State Relations

Governor proposes creation of Department of Education

Today, Governor Gregoire unveiled a proposal to create a Department of Education.  This is one in a series of proposed government restructuring and reform proposals. 

The newly-created Department of Education would be led by a Secretary of Education appointed by the Governor.  The Secretary would oversee, coordinate and streamline the four major education sectors: Early Learning, K-12, Community and Technical Colleges.  Check out her policy brief for more information.

We’re still waiting for some additional information on how this proposal might directly effect the UW, but the core components of the proposal include:

  • Consolidation of eight state entities into one (including OSPI, Department of Early Learning, the State Board for Community and Technical Colleges, and the Higher Education Coordinating Board)
  • Restructuring 12th grade as a a “launch year” to a student’s career

This proposal is meant as a compliment to recently-released recommendations from the Governor’s Higher Education Task Force, which you can read more about below.

One Response to “Governor proposes creation of Department of Education”

  1. Jim Franklin says:

    Dear State Relations:

    This is actually a comment on your FAQs. The UW continues to ignore key facts about why it’s losing state funding. First, the state needs more folks with math, science, and engineering degrees, not more English, Political Science, and communications baccalaureates. Every time you make across the board cuts, you hurt the majors and departments we need as much as you hurt majors and departments we don’t need. The UW needs to address this, and not just in terms of student demand, but in terms of producing people with skills that are needed in our economy. Let Evergreen be the go to place for a liberal arts education, they can’t do what the UW can to produce people with real skills.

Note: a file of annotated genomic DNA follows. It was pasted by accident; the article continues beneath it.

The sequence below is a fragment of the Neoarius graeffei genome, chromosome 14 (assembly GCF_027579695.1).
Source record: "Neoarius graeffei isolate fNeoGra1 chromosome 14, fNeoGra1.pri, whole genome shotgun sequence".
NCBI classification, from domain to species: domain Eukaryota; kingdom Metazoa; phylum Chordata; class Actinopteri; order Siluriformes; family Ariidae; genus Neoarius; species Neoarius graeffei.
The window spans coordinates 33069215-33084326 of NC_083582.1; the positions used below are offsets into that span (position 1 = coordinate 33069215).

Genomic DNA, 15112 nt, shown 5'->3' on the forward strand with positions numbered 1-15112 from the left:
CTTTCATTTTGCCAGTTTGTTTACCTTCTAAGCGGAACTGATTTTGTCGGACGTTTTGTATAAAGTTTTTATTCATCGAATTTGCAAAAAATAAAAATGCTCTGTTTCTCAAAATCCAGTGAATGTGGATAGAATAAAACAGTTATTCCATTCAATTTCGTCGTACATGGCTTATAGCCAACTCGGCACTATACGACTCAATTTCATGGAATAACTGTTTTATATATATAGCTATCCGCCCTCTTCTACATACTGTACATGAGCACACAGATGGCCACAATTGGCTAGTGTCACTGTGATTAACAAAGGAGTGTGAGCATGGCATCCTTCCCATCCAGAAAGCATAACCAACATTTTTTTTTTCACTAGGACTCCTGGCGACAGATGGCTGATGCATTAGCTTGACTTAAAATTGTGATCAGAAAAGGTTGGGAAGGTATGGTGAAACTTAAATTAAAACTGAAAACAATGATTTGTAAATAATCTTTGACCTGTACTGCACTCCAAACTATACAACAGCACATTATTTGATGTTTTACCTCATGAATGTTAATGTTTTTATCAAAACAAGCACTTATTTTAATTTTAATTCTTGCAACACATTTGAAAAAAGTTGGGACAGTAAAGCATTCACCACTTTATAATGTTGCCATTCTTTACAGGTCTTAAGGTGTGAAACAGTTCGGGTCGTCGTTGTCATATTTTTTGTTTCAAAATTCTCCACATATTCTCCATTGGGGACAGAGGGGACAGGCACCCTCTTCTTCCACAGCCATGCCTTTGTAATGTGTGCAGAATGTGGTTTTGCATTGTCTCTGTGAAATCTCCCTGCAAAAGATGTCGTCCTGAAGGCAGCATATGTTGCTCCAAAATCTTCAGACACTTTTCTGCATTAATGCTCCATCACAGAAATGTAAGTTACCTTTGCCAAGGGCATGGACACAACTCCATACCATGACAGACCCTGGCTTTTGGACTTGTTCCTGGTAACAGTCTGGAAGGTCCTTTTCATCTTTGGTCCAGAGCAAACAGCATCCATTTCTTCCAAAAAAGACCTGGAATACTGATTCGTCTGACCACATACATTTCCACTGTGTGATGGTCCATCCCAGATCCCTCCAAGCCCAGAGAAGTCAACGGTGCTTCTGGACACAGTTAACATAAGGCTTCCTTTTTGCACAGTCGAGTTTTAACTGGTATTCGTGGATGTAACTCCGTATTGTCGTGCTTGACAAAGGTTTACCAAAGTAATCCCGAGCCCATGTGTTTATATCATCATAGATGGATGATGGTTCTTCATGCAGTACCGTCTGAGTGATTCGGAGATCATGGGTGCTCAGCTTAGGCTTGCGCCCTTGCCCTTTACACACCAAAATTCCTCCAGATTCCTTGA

Second, tenure is protecting dead wood, not academic freedom. If the UW really wants to be efficient, tenure has got to go, and with it faculty who can’t teach or do original research. If you genuinely want efficiency on the academic side of the house, and you want to demonstrate to the legislature that you’re serious about change, abolish tenure.

    Third, union seniority rules are the equivalent of tenure on the staff side. The UW needs to start playing hardball with the unions and stop giving them whatever they want. Unions, like tenure, protect dead wood and stifle change and creativity.

    Whining to the legislature about the budget will continue to be futile so long as the UW declines to address real and systematic change.

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